Princess Eugenie Is Launching the Royal Family's First-ever Podcast
The Queen's granddaughter, who also maintains her own Instagram account, is the first royal to launch her own podcast.
Princess Eugenie is becoming the first royal to ever co-host a podcast.
The podcast will highlight the plight of modern slavery in association with Eugenie’s charity, The Anti-Slavery Collective, which she co-founded with her best friend, Julia De Boinville, in 2017.
Announcing the new initiative on Instagram on Wednesday, Eugenie and De Boinville posted a short video clip, talking about why slavery is a subject so close to their hearts.
“We are developing a podcast with Freedom United, and we will have a speaker series called ‘Tech Tackles Trafficking,’ ” Eugenie said. “Now is the time to talk about this, this is on everyone’s minds. And if it isn’t, we will make it on their mind.”
Eugenie, who wed Jack Brooksbank last year, is tenth in line to the throne, but she’s not an official working royal like her cousins Prince William and Prince Harry. She juggles several charity commitments amid her work as an art gallery director while often attending royal engagements.
“We are doing this for the person who can’t scream and shout like we can, for the women, girls, men, children all over the world,” she says of her new initiative.
While other royals have appeared on podcasts in the past, such as Prince Harry, who spoke candidly about mental health on journalist Bryony Gordon’s podcast in 2017, Eugenie is the first royal to launch her own.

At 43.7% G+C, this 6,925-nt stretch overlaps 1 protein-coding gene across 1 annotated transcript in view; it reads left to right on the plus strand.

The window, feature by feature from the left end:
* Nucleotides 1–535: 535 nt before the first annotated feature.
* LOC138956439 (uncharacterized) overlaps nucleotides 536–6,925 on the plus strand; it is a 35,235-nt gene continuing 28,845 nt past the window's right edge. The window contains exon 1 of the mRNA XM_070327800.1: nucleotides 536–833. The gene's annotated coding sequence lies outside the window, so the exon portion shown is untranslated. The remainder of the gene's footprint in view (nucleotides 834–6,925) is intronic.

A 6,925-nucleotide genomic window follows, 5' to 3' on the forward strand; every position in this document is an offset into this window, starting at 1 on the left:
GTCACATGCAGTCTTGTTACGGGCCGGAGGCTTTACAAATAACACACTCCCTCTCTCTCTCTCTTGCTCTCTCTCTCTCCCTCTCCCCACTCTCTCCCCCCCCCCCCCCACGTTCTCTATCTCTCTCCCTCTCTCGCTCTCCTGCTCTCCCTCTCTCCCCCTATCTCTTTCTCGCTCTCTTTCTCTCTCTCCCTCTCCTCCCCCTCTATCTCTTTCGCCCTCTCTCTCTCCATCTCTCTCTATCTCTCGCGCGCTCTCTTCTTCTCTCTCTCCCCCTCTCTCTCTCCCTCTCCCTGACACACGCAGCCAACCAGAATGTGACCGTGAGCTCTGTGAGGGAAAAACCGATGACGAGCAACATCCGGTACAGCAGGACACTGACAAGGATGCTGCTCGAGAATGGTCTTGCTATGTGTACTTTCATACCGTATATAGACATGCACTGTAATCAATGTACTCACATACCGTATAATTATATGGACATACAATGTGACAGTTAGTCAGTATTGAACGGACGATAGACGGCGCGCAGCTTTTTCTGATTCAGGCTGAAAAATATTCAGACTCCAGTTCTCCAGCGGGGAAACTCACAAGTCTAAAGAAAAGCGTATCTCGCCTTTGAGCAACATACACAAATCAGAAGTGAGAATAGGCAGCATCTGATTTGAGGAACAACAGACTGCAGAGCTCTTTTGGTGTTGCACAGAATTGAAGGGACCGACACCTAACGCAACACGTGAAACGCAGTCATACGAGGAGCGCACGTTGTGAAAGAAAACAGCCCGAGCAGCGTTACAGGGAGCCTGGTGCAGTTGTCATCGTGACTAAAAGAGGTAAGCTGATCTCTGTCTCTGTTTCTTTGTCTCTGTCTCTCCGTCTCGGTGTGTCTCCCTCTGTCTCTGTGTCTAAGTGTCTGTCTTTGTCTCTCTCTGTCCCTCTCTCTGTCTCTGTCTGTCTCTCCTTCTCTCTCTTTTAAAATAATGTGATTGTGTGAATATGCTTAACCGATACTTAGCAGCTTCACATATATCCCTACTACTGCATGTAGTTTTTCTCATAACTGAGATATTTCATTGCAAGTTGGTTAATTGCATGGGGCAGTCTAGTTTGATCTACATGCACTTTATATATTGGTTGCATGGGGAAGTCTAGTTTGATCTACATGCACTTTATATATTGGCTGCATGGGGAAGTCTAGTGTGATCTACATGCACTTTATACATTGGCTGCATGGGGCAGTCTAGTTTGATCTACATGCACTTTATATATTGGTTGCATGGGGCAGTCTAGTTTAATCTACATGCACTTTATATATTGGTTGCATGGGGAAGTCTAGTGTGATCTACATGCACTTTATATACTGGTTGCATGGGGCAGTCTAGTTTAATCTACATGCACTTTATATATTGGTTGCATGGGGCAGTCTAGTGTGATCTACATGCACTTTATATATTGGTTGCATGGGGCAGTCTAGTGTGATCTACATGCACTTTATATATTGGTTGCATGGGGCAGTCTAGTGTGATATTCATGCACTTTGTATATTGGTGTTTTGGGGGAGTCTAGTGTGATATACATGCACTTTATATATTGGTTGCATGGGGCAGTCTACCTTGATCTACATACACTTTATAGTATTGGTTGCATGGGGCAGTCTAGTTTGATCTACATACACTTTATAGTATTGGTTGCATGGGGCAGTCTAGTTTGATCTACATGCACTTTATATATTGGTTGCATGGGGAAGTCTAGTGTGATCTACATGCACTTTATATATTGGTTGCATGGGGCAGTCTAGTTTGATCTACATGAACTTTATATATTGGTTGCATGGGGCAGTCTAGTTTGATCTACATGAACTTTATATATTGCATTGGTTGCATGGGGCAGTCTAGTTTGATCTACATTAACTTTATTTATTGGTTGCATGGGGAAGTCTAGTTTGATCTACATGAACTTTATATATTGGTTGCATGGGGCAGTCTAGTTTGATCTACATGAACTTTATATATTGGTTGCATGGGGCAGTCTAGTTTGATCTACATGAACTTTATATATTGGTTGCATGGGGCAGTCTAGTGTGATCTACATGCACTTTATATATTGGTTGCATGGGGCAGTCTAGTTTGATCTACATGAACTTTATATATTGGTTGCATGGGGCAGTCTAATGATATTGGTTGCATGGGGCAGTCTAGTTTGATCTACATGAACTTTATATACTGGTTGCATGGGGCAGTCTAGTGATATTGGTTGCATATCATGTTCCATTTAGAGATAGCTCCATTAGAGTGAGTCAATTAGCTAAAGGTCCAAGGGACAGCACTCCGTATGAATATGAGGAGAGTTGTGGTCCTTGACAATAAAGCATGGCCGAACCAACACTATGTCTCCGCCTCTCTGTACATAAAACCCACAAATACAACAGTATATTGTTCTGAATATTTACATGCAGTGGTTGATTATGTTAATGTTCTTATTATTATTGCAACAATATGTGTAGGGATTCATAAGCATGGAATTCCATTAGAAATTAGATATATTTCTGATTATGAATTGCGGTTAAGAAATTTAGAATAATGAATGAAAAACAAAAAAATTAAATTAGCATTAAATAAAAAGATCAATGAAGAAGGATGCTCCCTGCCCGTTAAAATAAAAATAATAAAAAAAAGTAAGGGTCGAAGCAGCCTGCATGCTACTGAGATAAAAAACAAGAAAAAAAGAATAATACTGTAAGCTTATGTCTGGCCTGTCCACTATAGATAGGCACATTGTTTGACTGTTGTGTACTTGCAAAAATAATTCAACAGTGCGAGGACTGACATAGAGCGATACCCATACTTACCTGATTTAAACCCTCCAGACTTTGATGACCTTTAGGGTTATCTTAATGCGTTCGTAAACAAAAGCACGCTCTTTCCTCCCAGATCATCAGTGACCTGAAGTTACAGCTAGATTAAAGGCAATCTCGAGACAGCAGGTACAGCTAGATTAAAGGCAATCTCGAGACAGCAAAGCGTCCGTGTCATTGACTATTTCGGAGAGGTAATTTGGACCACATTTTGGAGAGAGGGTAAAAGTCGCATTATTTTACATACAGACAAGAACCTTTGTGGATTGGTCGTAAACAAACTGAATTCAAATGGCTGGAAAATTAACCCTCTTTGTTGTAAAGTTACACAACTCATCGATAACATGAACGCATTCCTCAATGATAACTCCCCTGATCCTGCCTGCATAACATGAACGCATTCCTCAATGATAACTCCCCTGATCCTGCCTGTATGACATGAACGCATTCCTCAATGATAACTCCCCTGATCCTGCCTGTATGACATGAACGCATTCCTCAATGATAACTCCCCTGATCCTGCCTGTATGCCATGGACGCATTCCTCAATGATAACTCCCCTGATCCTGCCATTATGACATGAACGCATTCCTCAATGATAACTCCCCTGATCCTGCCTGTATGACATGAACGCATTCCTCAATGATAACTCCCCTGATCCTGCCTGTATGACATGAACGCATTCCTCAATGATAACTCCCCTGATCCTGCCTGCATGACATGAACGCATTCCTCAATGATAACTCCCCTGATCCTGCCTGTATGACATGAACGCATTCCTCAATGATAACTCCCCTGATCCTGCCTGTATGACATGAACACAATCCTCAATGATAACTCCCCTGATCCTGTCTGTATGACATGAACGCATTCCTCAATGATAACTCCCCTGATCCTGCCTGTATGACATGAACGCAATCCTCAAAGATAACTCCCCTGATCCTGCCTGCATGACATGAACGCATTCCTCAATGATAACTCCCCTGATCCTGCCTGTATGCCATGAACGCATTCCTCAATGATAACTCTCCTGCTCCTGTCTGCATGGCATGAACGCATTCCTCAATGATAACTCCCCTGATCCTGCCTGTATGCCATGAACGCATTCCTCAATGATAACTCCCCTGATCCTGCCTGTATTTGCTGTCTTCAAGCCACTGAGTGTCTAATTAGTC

Eugenie is also one of the only royals that has their own personal Instagram account. Since launching her account, Eugenie has shared photos of Jack Brooksbank, as well as throwbacks with her sister Princess Beatrice.
According to De Boinelle, modern slavery is at an all-time high, with an estimated 40.3 million slaves in the world today, the greatest number in history.
“This is a whole, much bigger issue that’s a hidden crime; it’s forced labor, forced marriage, domestic servitude, it’s people not being paid correctly, it’s the 2004 Chinese cockle pickers that died in Morecambe Bay,” explained the Queen’s granddaughter in the two-minute clip.
In April, Eugenie spoke at the Organisation for Security and Co-operation in Europe’s (OSCE) 19th Alliance against Trafficking in Persons Conference in Vienna to discuss how technology can not only support survivors and help break the cycle of human trafficking.